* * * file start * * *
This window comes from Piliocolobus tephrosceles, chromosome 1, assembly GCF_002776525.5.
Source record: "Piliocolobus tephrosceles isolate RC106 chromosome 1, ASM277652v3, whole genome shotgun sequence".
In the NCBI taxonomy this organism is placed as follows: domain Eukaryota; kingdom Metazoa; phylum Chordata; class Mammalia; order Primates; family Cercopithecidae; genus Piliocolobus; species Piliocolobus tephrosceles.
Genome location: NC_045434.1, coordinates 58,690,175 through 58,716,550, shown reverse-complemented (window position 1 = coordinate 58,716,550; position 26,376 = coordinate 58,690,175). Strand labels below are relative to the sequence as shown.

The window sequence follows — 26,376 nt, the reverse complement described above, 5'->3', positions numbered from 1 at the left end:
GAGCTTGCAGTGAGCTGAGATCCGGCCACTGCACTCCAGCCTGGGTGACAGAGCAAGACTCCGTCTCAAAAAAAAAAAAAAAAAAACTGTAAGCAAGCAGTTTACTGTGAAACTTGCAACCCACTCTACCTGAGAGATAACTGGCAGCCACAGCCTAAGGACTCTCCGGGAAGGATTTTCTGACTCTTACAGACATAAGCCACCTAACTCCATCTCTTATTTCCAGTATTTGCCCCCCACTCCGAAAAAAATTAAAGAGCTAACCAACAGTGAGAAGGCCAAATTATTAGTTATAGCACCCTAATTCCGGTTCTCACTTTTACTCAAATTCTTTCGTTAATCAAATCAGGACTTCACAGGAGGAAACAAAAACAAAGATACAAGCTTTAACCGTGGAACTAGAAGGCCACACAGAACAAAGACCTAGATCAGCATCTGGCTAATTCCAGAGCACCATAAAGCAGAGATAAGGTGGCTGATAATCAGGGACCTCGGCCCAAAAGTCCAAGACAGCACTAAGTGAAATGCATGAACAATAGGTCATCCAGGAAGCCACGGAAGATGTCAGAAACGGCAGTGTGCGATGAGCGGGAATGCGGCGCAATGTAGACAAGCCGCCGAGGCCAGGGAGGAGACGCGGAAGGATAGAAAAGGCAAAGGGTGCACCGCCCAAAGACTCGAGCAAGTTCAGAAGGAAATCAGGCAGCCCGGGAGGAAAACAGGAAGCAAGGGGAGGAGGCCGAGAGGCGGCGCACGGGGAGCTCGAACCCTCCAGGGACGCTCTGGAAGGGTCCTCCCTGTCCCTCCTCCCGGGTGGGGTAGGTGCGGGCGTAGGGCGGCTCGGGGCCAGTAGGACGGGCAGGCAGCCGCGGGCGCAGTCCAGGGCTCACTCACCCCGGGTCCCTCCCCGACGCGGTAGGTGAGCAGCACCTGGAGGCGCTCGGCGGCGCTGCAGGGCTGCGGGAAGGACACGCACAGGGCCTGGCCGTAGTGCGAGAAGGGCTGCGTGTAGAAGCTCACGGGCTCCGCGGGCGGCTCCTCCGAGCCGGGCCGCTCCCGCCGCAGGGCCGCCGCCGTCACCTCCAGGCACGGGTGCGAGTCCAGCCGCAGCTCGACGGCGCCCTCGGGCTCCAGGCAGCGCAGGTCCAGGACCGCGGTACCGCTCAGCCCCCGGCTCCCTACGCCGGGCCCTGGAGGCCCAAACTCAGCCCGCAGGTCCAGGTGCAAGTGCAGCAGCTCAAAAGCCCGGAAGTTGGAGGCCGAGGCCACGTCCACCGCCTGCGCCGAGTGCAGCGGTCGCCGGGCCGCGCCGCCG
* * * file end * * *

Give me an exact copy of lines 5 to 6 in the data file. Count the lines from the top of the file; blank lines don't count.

The window sequence follows — 26,376 nt, the reverse complement described above, 5'->3', positions numbered from 1 at the left end:
GAGCTTGCAGTGAGCTGAGATCCGGCCACTGCACTCCAGCCTGGGTGACAGAGCAAGACTCCGTCTCAAAAAAAAAAAAAAAAAAACTGTAAGCAAGCAGTTTACTGTGAAACTTGCAACCCACTCTACCTGAGAGATAACTGGCAGCCACAGCCTAAGGACTCTCCGGGAAGGATTTTCTGACTCTTACAGACATAAGCCACCTAACTCCATCTCTTATTTCCAGTATTTGCCCCCCACTCCGAAAAAAATTAAAGAGCTAACCAACAGTGAGAAGGCCAAATTATTAGTTATAGCACCCTAATTCCGGTTCTCACTTTTACTCAAATTCTTTCGTTAATCAAATCAGGACTTCACAGGAGGAAACAAAAACAAAGATACAAGCTTTAACCGTGGAACTAGAAGGCCACACAGAACAAAGACCTAGATCAGCATCTGGCTAATTCCAGAGCACCATAAAGCAGAGATAAGGTGGCTGATAATCAGGGACCTCGGCCCAAAAGTCCAAGACAGCACTAAGTGAAATGCATGAACAATAGGTCATCCAGGAAGCCACGGAAGATGTCAGAAACGGCAGTGTGCGATGAGCGGGAATGCGGCGCAATGTAGACAAGCCGCCGAGGCCAGGGAGGAGACGCGGAAGGATAGAAAAGGCAAAGGGTGCACCGCCCAAAGACTCGAGCAAGTTCAGAAGGAAATCAGGCAGCCCGGGAGGAAAACAGGAAGCAAGGGGAGGAGGCCGAGAGGCGGCGCACGGGGAGCTCGAACCCTCCAGGGACGCTCTGGAAGGGTCCTCCCTGTCCCTCCTCCCGGGTGGGGTAGGTGCGGGCGTAGGGCGGCTCGGGGCCAGTAGGACGGGCAGGCAGCCGCGGGCGCAGTCCAGGGCTCACTCACCCCGGGTCCCTCCCCGACGCGGTAGGTGAGCAGCACCTGGAGGCGCTCGGCGGCGCTGCAGGGCTGCGGGAAGGACACGCACAGGGCCTGGCCGTAGTGCGAGAAGGGCTGCGTGTAGAAGCTCACGGGCTCCGCGGGCGGCTCCTCCGAGCCGGGCCGCTCCCGCCGCAGGGCCGCCGCCGTCACCTCCAGGCACGGGTGCGAGTCCAGCCGCAGCTCGACGGCGCCCTCGGGCTCCAGGCAGCGCAGGTCCAGGACCGCGGTACCGCTCAGCCCCCGGCTCCCTACGCCGGGCCCTGGAGGCCCAAACTCAGCCCGCAGGTCCAGGTGCAAGTGCAGCAGCTCAAAAGCCCGGAAGTTGGAGGCCGAGGCCACGTCCACCGCCTGCGCCGAGTGCAGCGGTCGCCGGGCCGCGCCGCCG